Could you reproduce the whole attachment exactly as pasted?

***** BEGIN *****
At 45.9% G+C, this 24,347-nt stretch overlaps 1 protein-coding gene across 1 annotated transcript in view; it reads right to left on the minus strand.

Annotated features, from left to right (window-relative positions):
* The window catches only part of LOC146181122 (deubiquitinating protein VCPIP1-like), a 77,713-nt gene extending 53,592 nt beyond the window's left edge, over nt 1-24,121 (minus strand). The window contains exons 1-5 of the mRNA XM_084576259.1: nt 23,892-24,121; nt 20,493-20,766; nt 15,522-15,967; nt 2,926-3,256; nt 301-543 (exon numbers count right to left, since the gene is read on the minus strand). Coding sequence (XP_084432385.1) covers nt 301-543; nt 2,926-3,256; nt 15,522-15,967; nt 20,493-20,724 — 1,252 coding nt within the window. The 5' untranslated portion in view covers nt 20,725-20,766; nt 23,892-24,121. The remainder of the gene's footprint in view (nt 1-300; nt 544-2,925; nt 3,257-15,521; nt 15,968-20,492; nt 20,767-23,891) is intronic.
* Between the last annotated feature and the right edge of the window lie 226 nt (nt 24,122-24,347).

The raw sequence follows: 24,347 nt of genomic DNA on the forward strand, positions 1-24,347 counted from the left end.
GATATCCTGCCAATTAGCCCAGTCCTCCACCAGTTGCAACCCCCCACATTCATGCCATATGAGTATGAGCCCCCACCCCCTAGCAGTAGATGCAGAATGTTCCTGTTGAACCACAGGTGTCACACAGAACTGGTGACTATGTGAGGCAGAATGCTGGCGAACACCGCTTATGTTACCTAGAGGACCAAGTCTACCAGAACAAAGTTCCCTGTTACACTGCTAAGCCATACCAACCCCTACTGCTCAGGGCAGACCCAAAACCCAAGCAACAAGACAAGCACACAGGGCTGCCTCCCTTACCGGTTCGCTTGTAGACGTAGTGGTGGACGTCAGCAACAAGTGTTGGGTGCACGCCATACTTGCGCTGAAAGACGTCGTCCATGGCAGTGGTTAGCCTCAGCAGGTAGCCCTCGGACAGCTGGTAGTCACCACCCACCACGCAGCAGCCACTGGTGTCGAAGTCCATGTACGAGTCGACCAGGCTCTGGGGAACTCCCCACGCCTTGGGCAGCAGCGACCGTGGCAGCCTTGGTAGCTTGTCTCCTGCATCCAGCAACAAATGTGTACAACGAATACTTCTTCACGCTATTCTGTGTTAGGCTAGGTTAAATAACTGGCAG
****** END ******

At 45.9% G+C, this 24,347-nt stretch overlaps 1 protein-coding gene across 1 annotated transcript in view; it reads right to left on the minus strand.

Annotated features, from left to right (window-relative positions):
* The window catches only part of LOC146181122 (deubiquitinating protein VCPIP1-like), a 77,713-nt gene extending 53,592 nt beyond the window's left edge, over nt 1-24,121 (minus strand). The window contains exons 1-5 of the mRNA XM_084576259.1: nt 23,892-24,121; nt 20,493-20,766; nt 15,522-15,967; nt 2,926-3,256; nt 301-543 (exon numbers count right to left, since the gene is read on the minus strand). Coding sequence (XP_084432385.1) covers nt 301-543; nt 2,926-3,256; nt 15,522-15,967; nt 20,493-20,724 — 1,252 coding nt within the window. The 5' untranslated portion in view covers nt 20,725-20,766; nt 23,892-24,121. The remainder of the gene's footprint in view (nt 1-300; nt 544-2,925; nt 3,257-15,521; nt 15,968-20,492; nt 20,767-23,891) is intronic.
* Between the last annotated feature and the right edge of the window lie 226 nt (nt 24,122-24,347).

The raw sequence follows: 24,347 nt of genomic DNA on the forward strand, positions 1-24,347 counted from the left end.
GATATCCTGCCAATTAGCCCAGTCCTCCACCAGTTGCAACCCCCCACATTCATGCCATATGAGTATGAGCCCCCACCCCCTAGCAGTAGATGCAGAATGTTCCTGTTGAACCACAGGTGTCACACAGAACTGGTGACTATGTGAGGCAGAATGCTGGCGAACACCGCTTATGTTACCTAGAGGACCAAGTCTACCAGAACAAAGTTCCCTGTTACACTGCTAAGCCATACCAACCCCTACTGCTCAGGGCAGACCCAAAACCCAAGCAACAAGACAAGCACACAGGGCTGCCTCCCTTACCGGTTCGCTTGTAGACGTAGTGGTGGACGTCAGCAACAAGTGTTGGGTGCACGCCATACTTGCGCTGAAAGACGTCGTCCATGGCAGTGGTTAGCCTCAGCAGGTAGCCCTCGGACAGCTGGTAGTCACCACCCACCACGCAGCAGCCACTGGTGTCGAAGTCCATGTACGAGTCGACCAGGCTCTGGGGAACTCCCCACGCCTTGGGCAGCAGCGACCGTGGCAGCCTTGGTAGCTTGTCTCCTGCATCCAGCAACAAATGTGTACAACGAATACTTCTTCACGCTATTCTGTGTTAGGCTAGGTTAAATAACTGGCAG